We want the visit state to look almost the same. It's just going to be a bit darker. So what we can do is we can copy this from the a:link and paste that into visited and all I have to do is change the color. We are going to use 660000. We want the hover link to look almost the same as the a:link as well. We're just going to make it italic. So I can put that a:link syntax in here and all I have to do is also say font-style: italic.

Then finally we have active. We want the active state to be most like the hover state. We want it to continue to have the italic style but we want it to use the darker red. So what I'm going to do, so I am going to go ahead and copy the hover state into the active state and then just change that color. 660000. Now you will notice that each of the four states also uses the text-decoration: none and I didn't put that up under the list item and the reason is because the text- decoration: none works with the link state.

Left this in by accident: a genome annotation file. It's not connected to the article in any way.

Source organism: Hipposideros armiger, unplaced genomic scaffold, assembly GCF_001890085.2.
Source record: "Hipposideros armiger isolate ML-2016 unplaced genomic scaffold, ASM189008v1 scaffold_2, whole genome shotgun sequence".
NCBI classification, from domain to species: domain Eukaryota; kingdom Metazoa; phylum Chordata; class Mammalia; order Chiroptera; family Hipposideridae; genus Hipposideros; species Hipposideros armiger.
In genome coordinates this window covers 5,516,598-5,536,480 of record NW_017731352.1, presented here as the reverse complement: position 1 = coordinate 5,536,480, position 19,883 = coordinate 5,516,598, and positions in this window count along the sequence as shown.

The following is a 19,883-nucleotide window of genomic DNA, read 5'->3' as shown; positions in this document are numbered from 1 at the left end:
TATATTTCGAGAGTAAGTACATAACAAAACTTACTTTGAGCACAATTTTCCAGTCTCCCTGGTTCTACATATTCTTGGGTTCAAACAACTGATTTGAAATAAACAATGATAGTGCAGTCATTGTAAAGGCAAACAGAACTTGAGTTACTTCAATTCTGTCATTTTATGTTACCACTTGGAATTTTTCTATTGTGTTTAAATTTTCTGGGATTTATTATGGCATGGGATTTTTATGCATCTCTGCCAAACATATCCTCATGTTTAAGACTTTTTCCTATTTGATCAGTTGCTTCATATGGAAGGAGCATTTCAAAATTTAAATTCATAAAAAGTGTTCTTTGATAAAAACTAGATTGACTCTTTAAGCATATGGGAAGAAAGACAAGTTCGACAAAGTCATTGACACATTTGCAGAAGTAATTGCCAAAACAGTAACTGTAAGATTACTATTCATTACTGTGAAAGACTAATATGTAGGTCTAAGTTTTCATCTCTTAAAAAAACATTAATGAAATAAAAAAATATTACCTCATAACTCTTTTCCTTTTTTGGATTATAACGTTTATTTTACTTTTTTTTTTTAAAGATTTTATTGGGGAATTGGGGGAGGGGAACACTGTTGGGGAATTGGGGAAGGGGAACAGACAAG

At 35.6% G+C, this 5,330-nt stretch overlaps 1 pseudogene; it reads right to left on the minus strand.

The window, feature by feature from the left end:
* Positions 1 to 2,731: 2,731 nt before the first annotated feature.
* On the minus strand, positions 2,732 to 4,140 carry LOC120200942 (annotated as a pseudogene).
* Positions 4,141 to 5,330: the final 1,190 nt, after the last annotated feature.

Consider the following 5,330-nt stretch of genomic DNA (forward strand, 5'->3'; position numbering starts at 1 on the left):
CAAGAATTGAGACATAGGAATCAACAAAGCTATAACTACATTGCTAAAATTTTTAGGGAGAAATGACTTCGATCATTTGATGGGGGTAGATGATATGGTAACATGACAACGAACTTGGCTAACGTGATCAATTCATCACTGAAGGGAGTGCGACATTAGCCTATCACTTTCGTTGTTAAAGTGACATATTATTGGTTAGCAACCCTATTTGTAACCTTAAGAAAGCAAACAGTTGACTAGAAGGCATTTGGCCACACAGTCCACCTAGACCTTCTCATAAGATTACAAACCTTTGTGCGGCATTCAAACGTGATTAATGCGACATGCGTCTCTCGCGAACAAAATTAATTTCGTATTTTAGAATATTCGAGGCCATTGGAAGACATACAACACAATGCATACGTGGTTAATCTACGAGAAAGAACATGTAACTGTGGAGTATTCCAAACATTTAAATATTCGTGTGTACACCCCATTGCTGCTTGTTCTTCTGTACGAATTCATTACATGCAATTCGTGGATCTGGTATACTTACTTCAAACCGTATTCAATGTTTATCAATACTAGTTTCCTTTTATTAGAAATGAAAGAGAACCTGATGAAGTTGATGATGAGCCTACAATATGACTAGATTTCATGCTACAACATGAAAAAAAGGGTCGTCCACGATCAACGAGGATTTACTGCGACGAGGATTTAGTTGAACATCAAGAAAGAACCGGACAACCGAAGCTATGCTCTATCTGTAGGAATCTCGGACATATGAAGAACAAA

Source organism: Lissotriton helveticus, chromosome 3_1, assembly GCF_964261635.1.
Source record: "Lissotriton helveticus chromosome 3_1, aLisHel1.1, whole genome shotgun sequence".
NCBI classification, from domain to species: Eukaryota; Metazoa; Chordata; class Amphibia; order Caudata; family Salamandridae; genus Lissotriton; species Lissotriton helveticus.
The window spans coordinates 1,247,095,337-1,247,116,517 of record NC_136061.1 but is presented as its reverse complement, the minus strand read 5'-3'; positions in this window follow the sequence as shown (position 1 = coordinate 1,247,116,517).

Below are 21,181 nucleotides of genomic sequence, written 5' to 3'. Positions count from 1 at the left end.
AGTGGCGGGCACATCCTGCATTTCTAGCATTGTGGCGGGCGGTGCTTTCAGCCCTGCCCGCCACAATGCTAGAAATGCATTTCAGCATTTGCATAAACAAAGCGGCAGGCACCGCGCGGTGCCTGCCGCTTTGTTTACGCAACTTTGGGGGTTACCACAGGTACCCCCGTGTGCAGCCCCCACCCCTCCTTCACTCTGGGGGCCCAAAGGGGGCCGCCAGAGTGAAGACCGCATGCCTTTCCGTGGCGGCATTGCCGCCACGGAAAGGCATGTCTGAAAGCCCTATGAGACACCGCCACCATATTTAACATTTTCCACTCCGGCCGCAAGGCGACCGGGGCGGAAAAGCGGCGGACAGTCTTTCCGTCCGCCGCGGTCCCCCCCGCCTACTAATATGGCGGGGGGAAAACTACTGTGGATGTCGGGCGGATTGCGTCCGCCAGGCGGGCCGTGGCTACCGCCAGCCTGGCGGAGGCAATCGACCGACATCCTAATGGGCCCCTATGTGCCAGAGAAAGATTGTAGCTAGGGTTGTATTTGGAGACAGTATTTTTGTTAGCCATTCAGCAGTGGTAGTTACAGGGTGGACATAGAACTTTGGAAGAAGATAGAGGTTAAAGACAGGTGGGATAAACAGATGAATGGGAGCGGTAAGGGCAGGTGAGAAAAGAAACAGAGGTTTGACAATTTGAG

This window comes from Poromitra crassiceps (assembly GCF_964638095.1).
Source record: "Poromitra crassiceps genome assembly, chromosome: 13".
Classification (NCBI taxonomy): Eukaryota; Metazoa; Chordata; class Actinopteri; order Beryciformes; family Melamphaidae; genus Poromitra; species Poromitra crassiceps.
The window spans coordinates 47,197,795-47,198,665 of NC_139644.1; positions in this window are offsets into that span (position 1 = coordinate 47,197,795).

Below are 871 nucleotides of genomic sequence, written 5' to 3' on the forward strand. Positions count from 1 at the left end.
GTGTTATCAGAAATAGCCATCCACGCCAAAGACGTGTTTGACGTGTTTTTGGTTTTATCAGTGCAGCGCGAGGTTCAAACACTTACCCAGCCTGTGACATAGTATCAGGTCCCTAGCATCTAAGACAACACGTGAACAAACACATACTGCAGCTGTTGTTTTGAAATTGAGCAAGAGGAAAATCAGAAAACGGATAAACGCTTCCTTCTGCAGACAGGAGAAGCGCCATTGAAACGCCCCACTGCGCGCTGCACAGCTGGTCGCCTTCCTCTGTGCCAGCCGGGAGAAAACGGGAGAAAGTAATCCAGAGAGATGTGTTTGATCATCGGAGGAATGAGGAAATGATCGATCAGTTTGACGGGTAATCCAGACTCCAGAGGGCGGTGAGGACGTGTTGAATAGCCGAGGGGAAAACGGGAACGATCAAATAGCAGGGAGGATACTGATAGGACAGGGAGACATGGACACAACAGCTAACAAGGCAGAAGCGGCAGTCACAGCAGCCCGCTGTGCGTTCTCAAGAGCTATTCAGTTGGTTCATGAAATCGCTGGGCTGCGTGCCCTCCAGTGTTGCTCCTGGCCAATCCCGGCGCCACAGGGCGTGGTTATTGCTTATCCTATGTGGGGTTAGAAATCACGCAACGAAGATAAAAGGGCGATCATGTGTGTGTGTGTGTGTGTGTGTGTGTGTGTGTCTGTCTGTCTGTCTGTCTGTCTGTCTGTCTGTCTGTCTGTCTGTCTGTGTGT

So even if I have to put them all four times I put those in with my link states. Now let's go ahead and save this and review it in the browser. Refresh and it looks like it's working except that my line height isn't working. So I am going to go back and take a look at that and see what I did. I forgot a semicolon. Excellent! It happens all the time. I will save that and go back into browser again. Better! That's exactly what I was hoping for. So my links are red.

When I roll-over them they are italic, when I click on them they turn that darker red, and if I follow this up I can see that I have visited that bottom link because it stayed the darker red. So we are going to be fine-tuning these links and as we test them the one problem we are going to have is that we are going to lose that original unvisited state of the links, because once they turn to visited we can't see them in their unvisited state anymore.

So is there a way to continue to see them in their unvisited state? And yes, there is and we are going to cover that in the next lesson.